Sleep deprivation is another risk factor for gaining weight and also obesity. Sleep affects two crucial hormones, leptin and ghrelin, which are responsible for feelings of hunger and fullness. When you don't have enough sleep, your brain reduces leptin, which is the hormone responsible for telling your brain that you're already full. It also increases the amount of ghrelin in the brain, which is the hormone responsible for hunger feelings. This will lead to an increase in snacking and cravings for fatty and sugary foods.
It Helps Improve Your Mood and Maintain Good Mental Health
A lot of people do not realize the link between lack of sleep and mental health problems. If you don’t get enough sleep, then there are certain chances that you might become more irritable and unstable. On the other hand, when you get enough sleep, you feel refreshed and energetic.
People who think poorly due to lack of sleep or rest often make poor decisions resulting in wrong practices and bad habits. A situation like this lack of sleep can cause mental disorders, which may result in health problems like depression and anxiety.
Lack of sleep can also affect your academic performance or performance at work. Lack of intellectual performance might result in the loss of a job, academic failure, or the inability to cope with various situations. When this happens, depression will most likely develop. There have been studies that reveal most patients with depression complain about their sleep quality.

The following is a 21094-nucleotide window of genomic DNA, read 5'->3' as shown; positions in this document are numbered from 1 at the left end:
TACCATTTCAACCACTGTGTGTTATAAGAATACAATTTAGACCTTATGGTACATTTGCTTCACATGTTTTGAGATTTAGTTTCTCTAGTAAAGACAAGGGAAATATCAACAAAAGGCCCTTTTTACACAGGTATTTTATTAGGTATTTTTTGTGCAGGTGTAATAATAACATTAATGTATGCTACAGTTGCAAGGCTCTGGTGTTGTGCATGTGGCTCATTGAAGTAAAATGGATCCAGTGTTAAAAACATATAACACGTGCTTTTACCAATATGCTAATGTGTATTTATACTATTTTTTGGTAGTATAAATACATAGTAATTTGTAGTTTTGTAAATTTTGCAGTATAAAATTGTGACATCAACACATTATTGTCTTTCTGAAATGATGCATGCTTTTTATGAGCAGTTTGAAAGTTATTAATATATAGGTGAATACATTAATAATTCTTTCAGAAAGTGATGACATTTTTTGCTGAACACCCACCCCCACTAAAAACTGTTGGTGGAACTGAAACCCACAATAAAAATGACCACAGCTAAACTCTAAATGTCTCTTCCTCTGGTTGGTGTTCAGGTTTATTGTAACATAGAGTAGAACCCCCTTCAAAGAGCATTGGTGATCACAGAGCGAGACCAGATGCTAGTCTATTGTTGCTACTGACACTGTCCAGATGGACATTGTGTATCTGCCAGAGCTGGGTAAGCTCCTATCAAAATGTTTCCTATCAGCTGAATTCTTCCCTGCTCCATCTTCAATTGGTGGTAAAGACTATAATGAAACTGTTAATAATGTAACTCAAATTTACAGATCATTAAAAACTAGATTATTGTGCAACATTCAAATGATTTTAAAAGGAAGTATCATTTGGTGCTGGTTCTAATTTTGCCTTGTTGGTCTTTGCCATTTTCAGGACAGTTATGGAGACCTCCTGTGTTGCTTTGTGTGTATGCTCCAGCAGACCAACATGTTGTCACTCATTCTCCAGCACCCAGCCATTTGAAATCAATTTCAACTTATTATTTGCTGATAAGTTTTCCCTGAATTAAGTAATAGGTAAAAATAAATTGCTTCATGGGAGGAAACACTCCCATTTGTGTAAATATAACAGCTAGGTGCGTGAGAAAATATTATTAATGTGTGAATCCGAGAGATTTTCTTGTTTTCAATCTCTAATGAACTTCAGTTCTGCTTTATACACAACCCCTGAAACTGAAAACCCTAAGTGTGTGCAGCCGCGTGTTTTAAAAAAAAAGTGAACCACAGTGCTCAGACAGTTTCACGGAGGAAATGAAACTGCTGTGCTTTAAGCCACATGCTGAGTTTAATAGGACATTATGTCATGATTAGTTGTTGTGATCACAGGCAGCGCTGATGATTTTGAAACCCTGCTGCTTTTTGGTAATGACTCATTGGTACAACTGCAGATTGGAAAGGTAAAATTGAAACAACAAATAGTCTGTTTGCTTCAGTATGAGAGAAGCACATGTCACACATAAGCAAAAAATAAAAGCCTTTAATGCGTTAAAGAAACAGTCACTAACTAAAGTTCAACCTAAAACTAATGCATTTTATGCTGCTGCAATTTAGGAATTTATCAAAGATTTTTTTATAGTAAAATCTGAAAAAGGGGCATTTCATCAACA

Mood and mental health are essential to cope with the pressures of college life. If you develop depression, you will tend to miss classes and alienate yourself from your peers. The worst thing that could happen is when depression leads to suicide. A recent study revealed that the second most common cause of death among college students is suicide.
It Increases Your Productivity and Improves Performance
A lack of sleep can cause you to feel drowsy during the day and lose focus on your classes. In addition to detrimental effects on your physical health, a lack of sleep can lead to major mistakes during work that will ultimately let you fail your classes.
So, sleeping better will not only make you stay alert but you will also have the energy to do a lot more things. You can accomplish your class requirements promptly, and you will be able to have the time to study for your exams.
Some Tips on How to Improve Sleep
Proper time management and a healthy lifestyle are essential to get good quality sleep. Even though you're working on many things, making rest and sleep, a priority is still vital to keep you on top of your game. To help you get the sleep you need, you can follow these simple tips:
Acknowledge the Symptoms of Sleep Deprivation
If you feel like you are always tired and have a hard time staying awake in the morning, you should already be alarmed. When you understand that you lack sleep, you can encourage yourself to get the rest you need to function correctly.
Follow a Regular Sleeping Schedule
Having a regular sleeping schedule is essential, so your body can recuperate adequately. Following a program is also essential so your body can have a consistent sleeping pattern. You can also work on proper scheduling of tasks, classes and appointments.